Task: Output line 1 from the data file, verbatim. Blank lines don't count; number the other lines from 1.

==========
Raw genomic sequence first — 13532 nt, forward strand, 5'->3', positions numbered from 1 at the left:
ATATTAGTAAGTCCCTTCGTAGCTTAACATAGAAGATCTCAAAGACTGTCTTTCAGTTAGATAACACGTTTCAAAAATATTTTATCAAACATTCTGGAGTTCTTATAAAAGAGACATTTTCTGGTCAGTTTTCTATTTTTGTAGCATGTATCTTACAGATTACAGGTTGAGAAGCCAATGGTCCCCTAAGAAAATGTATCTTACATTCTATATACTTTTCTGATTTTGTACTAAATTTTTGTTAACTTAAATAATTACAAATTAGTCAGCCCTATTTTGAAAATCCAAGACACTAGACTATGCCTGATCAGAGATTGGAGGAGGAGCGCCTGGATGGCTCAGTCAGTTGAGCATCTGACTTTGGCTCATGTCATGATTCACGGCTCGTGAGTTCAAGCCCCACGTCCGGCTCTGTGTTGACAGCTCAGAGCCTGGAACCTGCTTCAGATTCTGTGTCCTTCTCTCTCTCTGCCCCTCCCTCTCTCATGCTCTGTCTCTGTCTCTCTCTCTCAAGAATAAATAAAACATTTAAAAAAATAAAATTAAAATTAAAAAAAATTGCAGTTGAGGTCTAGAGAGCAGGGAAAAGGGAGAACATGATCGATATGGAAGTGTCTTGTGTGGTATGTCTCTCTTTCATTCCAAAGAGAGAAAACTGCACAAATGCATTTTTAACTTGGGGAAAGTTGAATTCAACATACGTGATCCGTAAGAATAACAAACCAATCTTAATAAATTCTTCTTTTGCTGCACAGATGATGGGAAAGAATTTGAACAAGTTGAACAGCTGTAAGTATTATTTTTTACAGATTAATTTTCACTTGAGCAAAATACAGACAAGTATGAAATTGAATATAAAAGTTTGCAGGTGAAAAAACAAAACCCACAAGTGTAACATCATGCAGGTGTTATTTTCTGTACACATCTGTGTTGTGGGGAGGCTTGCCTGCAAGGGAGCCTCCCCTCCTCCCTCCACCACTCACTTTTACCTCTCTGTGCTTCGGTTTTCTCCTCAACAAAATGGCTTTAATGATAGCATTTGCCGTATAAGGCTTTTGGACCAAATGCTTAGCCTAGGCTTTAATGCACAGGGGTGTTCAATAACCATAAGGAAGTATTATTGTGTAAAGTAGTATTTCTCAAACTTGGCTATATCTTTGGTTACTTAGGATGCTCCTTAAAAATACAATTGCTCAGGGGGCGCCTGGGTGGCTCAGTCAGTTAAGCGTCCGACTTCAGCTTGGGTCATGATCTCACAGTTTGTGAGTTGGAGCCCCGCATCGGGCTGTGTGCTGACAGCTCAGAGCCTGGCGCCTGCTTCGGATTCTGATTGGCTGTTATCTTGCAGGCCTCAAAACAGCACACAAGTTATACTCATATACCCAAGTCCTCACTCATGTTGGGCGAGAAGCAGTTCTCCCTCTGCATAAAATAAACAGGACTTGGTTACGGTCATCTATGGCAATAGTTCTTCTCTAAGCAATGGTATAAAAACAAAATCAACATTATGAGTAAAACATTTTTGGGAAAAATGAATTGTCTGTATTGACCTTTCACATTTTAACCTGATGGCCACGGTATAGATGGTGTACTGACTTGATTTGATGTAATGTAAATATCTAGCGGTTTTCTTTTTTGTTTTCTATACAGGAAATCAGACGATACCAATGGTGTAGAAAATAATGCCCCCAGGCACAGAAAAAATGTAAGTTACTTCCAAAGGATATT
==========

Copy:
Raw genomic sequence first — 13532 nt, forward strand, 5'->3', positions numbered from 1 at the left: